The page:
Would you rather:

A. Owe $60,000 on your mortgage and have $0 in the bank?

B. Owe $160,000 on your mortgage and have $120,000 in the bank?

EVERYONE reading this should be screaming for Option B.

In reality, both scenarios could cost you the same amount of money upfront. They would’ve for me.

Option B also gives you flexibility… If you wanted to spend $50,000 to buy a rental property, you’d have the liquidity to do so. Or if you wanted to put all your savings towards your mortgage, you’d end up $20k better off than Option A.

However, I suspect if you’ve gotten this far, you probably won’t want to do that. Why? Because you’ve grown to understand the power of compound interest. In those early years with a savings balance of say $10-20k, 6% annual returns may only mean $600-1,200/year. Returns like that can seem futile when you’re paying $5,000/year in mortgage interest charges. However, when your $20k investment balance grows to $100,000, a 6% return will earn you $6,000/year. Even if you don’t contribute another $1, in the next year that 6% will earn $6,360 in interest.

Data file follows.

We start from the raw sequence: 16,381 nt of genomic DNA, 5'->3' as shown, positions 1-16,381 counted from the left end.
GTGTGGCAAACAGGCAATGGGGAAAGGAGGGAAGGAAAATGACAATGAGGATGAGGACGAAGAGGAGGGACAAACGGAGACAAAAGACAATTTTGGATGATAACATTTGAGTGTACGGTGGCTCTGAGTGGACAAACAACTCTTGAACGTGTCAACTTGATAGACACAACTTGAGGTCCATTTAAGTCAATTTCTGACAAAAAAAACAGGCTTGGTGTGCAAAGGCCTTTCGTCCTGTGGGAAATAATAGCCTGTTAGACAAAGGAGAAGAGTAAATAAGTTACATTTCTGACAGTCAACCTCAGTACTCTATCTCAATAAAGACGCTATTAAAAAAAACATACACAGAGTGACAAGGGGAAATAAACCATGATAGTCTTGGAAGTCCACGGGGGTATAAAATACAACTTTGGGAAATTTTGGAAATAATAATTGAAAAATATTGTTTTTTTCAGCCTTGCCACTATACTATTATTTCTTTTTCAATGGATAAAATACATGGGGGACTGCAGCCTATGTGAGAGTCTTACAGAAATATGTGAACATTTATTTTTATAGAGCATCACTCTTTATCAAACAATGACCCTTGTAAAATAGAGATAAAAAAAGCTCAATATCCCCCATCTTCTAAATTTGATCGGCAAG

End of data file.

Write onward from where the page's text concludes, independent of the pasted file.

Put another way, a $200,000 mortgage at 3% interest would cost you under $6,000 in interest in its first year. The interest charges will decrease every year after that. A $100,000 investment account earning 6% interest/return would earn you $6,000 in its first year. The returns would increase every year after that. Feed the investment account! The more you pay towards your mortgage, the less it’ll save you in interest. The more you put into an investment, the more it can make you. If you’re looking at a 15-20 year investment period, odds are good you’ll earn greater than 3% returns. Some years you’ll lose money on your investing. Some years you’ll gain more than 6%.